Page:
Satan has a formidable arsenal of weapons that he uses against us, but none so well-used as these mentioned here. At various times all of us have fallen victim to these weapons. See if any of them sound familiar to you. [A sermon by Dr. Arnold Lastinger. Published with permission.]
1. Doubt and Fear
A. Two edges of the same weapon: Doubt questions the past, Fear questions the future. This is usually the first weapon used against a new Christian. After the euphoria of newfound faith wears off, Satan attacks viciously with doubt and fear.
B. Accounts for the high drop-out rate among new believers. Hence it imposes a great responsibility upon us to nurture them. Even worse it’s not limited to new believers: often attacks more mature. Causes us to question our salvation experience and question our worth.
C. The remedy: “The Spirit itself beareth witness with our spirit, that we are the children of God: And if children, then heirs; heirs of God, and joint-heirs with Christ.” (Romans 8:16-17)
2. A lack of Feeling
A. Too many people think they must feel saved. Feelings are deceptive. We are saved when we believe (Acts 16:31). Believing is an act of the will, nothing to do with feelings.
B. If salvation depended on feeling, Stephen would have been lost while being stoned. Paul would have been lost in the Philippian dungeon. Peter would have been lost on an inverted cross.
C. The greatest discovery a Christian can make is that his salvation has nothing to do with his feelings.
A. Results from failed expectations in others. This includes God also. Maybe God is looking out for your best interests. Maybe simply a matter of timing.
B. Disappointment with others. Be gracious unto them, allow for human weakness. As you forgive you will be forgiven.
C. If we allow others’ failures to cause us to stumble, then our faith is in worse shape than theirs. “If they come between you and God, they are closer to Him than you are!”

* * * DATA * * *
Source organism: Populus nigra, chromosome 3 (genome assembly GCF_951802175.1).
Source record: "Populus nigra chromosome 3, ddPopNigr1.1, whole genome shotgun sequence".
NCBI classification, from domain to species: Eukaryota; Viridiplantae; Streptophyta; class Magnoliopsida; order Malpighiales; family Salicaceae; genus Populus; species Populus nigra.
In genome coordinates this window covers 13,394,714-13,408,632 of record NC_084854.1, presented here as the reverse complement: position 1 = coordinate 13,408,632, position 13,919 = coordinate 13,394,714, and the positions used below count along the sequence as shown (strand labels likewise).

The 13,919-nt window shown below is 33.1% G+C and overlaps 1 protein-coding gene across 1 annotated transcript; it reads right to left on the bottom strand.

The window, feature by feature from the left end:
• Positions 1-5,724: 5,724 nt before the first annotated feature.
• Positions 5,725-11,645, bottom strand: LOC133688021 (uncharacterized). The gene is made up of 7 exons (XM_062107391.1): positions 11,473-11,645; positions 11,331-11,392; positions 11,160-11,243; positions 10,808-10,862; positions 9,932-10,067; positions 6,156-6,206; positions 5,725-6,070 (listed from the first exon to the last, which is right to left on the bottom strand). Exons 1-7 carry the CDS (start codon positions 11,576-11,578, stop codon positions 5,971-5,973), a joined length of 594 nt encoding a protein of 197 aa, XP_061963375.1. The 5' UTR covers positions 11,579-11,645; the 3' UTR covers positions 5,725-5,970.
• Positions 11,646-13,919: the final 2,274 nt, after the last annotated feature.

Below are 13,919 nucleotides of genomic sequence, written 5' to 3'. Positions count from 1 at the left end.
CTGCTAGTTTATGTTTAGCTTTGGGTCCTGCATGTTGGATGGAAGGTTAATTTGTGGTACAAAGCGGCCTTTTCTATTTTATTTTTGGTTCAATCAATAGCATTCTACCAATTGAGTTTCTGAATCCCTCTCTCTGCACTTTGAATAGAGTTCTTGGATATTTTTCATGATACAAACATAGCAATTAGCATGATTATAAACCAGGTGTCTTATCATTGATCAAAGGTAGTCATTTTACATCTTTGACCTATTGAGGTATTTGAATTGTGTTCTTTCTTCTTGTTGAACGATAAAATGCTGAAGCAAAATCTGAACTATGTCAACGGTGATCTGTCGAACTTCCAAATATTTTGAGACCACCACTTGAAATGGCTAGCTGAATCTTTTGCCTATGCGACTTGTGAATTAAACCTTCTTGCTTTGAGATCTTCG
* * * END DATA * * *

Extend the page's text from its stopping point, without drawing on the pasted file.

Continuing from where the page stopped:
A. Usually, because we fail to live up to our own expectations. Satan is ever ready to point an accusing finger when we fall.
B. Despite what Satan may say we are God’s children, (Romans 8:15). What Satan says doesn’t change that.
C. So what if we do sin? “My little children, these things write I unto you, that ye sin not. And if any man sin, we have an advocate with the Father, Jesus Christ the righteous” (1 John 2:1-2).
A. This too is rooted in fear; fear of what others may say or do. Jesus said, “Blessed are you when men shall persecute you and revile you and say all manner of evil against you falsely for my name’s sake.” (Matthew 5:11)
B. What if: Noah had given up when mocked and scorned? Moses had given up when reprimanded by God for striking the rock in anger? David had given up when caught in the sin of adultery? Christ had given up when the Jews would not accept Him?
C. Bible has the remedy for persecution also. “Who shall separate us from the love of Christ? Shall tribulation, or distress, or persecution, or famine, or nakedness, or danger, or sword?” (Romans 8:35-39)
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